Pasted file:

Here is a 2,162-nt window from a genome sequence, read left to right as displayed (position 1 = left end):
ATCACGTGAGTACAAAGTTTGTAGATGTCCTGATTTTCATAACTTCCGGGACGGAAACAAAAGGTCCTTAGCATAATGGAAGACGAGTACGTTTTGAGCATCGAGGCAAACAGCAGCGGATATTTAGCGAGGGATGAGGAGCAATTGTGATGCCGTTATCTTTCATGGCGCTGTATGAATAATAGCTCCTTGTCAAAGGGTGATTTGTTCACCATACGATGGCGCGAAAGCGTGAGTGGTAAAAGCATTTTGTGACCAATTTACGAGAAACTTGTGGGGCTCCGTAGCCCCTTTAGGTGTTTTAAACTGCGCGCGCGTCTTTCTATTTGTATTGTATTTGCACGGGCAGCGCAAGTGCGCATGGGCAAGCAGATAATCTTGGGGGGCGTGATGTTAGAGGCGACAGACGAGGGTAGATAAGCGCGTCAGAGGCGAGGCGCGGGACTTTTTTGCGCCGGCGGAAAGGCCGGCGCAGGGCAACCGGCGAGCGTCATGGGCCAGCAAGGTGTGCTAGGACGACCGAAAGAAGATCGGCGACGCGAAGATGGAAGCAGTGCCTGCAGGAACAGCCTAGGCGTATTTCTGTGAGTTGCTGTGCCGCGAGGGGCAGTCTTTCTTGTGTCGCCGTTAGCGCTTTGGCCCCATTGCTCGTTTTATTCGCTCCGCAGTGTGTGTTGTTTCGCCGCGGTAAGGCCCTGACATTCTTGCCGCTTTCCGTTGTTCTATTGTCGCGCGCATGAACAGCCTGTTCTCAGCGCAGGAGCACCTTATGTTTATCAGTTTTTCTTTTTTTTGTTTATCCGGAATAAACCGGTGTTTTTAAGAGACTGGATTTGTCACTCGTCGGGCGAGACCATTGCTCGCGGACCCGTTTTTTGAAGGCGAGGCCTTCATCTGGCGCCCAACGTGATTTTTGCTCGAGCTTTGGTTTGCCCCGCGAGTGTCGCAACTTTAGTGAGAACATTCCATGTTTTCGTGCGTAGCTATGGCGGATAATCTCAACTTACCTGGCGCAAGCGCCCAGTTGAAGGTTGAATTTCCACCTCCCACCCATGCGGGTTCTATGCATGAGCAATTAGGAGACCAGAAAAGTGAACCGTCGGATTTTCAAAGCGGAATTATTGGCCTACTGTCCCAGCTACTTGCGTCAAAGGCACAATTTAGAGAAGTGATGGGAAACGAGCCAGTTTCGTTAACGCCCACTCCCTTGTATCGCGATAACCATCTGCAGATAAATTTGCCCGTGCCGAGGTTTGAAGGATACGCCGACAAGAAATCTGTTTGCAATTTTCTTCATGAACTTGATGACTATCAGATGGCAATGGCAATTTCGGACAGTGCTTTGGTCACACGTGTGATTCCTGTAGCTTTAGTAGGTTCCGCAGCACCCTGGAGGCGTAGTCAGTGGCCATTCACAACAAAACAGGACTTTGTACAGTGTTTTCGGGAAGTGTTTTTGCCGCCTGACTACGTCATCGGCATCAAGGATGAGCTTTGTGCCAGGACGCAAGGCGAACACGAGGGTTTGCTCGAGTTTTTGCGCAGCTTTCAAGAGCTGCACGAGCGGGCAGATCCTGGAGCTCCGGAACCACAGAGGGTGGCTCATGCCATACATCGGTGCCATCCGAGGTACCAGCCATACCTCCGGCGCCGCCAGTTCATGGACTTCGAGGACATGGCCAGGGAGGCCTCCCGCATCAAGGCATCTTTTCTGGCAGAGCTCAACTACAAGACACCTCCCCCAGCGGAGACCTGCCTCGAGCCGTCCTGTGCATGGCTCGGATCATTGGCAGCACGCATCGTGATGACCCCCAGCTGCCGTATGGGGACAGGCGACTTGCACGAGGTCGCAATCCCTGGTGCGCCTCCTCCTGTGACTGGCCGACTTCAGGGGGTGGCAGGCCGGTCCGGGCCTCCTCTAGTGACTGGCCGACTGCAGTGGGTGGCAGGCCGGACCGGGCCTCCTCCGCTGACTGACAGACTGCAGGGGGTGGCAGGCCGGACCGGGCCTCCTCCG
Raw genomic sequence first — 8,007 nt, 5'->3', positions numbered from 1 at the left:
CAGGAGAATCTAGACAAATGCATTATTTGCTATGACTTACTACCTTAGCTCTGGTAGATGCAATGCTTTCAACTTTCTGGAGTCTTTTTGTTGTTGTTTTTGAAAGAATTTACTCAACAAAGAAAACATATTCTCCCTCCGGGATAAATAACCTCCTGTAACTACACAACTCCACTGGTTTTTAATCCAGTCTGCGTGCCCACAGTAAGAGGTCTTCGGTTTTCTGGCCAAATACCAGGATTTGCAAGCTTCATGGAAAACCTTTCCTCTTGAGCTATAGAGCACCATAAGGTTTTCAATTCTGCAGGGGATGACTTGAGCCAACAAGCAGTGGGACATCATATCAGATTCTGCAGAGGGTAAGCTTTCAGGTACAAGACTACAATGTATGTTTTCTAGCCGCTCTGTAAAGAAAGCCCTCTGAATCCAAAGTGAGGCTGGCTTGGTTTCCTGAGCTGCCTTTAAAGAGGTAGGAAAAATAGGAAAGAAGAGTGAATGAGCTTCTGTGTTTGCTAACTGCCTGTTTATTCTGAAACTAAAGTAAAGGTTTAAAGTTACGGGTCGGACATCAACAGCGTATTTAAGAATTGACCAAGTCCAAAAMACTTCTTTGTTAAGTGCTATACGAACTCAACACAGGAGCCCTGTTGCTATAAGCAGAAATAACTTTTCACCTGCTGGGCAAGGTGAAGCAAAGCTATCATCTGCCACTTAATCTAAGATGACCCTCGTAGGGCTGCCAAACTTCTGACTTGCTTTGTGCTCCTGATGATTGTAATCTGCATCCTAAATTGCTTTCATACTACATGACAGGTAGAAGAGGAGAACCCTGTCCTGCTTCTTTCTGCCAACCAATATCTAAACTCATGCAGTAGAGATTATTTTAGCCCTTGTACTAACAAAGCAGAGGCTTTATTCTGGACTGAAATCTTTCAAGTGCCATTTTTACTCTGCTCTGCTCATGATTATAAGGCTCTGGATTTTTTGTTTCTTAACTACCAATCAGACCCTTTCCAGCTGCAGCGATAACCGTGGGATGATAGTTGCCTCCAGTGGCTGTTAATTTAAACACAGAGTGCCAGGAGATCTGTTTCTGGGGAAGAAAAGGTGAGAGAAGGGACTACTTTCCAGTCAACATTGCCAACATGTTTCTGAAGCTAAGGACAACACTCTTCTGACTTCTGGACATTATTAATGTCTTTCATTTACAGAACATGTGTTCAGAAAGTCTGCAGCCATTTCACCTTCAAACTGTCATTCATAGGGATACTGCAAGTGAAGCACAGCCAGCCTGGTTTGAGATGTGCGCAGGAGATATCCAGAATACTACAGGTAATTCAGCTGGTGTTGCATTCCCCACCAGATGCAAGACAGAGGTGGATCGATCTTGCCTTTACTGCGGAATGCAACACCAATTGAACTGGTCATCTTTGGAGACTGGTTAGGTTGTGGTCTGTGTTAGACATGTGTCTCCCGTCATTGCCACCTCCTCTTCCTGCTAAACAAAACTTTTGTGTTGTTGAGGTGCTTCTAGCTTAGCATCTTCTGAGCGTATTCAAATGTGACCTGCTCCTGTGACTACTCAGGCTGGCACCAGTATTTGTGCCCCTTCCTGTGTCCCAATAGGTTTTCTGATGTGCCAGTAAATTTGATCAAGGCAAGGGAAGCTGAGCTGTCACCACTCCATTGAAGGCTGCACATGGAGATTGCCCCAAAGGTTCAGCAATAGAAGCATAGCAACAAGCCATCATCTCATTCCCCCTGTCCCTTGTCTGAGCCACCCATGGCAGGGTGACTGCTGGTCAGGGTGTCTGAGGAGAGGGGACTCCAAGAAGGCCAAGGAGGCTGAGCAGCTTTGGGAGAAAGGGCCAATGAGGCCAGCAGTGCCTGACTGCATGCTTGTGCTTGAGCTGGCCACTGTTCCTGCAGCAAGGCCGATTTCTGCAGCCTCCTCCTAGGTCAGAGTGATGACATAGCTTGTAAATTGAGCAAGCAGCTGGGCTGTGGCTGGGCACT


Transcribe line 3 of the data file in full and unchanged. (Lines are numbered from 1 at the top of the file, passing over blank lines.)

Raw genomic sequence first — 8,007 nt, 5'->3', positions numbered from 1 at the left: